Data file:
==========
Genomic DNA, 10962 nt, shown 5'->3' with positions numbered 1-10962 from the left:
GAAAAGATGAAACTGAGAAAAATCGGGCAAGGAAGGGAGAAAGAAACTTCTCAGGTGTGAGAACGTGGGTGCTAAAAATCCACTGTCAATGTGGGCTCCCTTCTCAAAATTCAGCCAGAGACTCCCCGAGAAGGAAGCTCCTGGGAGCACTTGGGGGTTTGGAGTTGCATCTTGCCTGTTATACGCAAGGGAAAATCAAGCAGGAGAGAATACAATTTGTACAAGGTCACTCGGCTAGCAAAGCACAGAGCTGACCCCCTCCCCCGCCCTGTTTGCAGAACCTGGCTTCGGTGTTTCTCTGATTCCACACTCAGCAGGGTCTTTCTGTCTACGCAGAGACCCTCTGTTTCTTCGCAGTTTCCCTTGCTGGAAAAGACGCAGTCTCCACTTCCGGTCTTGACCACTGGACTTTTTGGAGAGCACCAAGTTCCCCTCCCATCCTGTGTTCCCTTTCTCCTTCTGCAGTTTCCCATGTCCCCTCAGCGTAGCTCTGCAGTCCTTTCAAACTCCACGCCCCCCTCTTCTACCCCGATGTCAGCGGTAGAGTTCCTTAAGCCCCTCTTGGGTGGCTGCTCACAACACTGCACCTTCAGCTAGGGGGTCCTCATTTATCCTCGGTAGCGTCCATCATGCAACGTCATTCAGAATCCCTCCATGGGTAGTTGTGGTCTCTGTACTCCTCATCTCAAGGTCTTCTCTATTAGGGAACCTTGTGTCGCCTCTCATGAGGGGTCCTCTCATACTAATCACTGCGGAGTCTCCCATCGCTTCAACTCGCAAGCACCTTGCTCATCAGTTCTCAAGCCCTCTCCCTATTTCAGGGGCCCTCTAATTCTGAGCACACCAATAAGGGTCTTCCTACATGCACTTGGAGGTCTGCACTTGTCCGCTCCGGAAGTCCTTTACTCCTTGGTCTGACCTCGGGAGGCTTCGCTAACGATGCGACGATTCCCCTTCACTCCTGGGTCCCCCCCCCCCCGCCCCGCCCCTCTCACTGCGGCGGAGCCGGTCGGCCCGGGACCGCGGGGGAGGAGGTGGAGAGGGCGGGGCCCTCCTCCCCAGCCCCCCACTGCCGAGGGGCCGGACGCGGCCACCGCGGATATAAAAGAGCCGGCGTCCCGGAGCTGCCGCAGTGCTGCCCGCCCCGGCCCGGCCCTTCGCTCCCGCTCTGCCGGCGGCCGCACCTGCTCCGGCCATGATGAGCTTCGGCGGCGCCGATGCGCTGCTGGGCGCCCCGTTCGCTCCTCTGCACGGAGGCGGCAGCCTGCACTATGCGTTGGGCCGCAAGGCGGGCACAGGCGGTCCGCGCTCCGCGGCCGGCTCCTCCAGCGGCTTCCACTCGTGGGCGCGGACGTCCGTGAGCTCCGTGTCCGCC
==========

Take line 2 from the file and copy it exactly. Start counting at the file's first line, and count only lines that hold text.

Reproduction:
GAAAAGATGAAACTGAGAAAAATCGGGCAAGGAAGGGAGAAAGAAACTTCTCAGGTGTGAGAACGTGGGTGCTAAAAATCCACTGTCAATGTGGGCTCCCTTCTCAAAATTCAGCCAGAGACTCCCCGAGAAGGAAGCTCCTGGGAGCACTTGGGGGTTTGGAGTTGCATCTTGCCTGTTATACGCAAGGGAAAATCAAGCAGGAGAGAATACAATTTGTACAAGGTCACTCGGCTAGCAAAGCACAGAGCTGACCCCCTCCCCCGCCCTGTTTGCAGAACCTGGCTTCGGTGTTTCTCTGATTCCACACTCAGCAGGGTCTTTCTGTCTACGCAGAGACCCTCTGTTTCTTCGCAGTTTCCCTTGCTGGAAAAGACGCAGTCTCCACTTCCGGTCTTGACCACTGGACTTTTTGGAGAGCACCAAGTTCCCCTCCCATCCTGTGTTCCCTTTCTCCTTCTGCAGTTTCCCATGTCCCCTCAGCGTAGCTCTGCAGTCCTTTCAAACTCCACGCCCCCCTCTTCTACCCCGATGTCAGCGGTAGAGTTCCTTAAGCCCCTCTTGGGTGGCTGCTCACAACACTGCACCTTCAGCTAGGGGGTCCTCATTTATCCTCGGTAGCGTCCATCATGCAACGTCATTCAGAATCCCTCCATGGGTAGTTGTGGTCTCTGTACTCCTCATCTCAAGGTCTTCTCTATTAGGGAACCTTGTGTCGCCTCTCATGAGGGGTCCTCTCATACTAATCACTGCGGAGTCTCCCATCGCTTCAACTCGCAAGCACCTTGCTCATCAGTTCTCAAGCCCTCTCCCTATTTCAGGGGCCCTCTAATTCTGAGCACACCAATAAGGGTCTTCCTACATGCACTTGGAGGTCTGCACTTGTCCGCTCCGGAAGTCCTTTACTCCTTGGTCTGACCTCGGGAGGCTTCGCTAACGATGCGACGATTCCCCTTCACTCCTGGGTCCCCCCCCCCCCGCCCCGCCCCTCTCACTGCGGCGGAGCCGGTCGGCCCGGGACCGCGGGGGAGGAGGTGGAGAGGGCGGGGCCCTCCTCCCCAGCCCCCCACTGCCGAGGGGCCGGACGCGGCCACCGCGGATATAAAAGAGCCGGCGTCCCGGAGCTGCCGCAGTGCTGCCCGCCCCGGCCCGGCCCTTCGCTCCCGCTCTGCCGGCGGCCGCACCTGCTCCGGCCATGATGAGCTTCGGCGGCGCCGATGCGCTGCTGGGCGCCCCGTTCGCTCCTCTGCACGGAGGCGGCAGCCTGCACTATGCGTTGGGCCGCAAGGCGGGCACAGGCGGTCCGCGCTCCGCGGCCGGCTCCTCCAGCGGCTTCCACTCGTGGGCGCGGACGTCCGTGAGCTCCGTGTCCGCC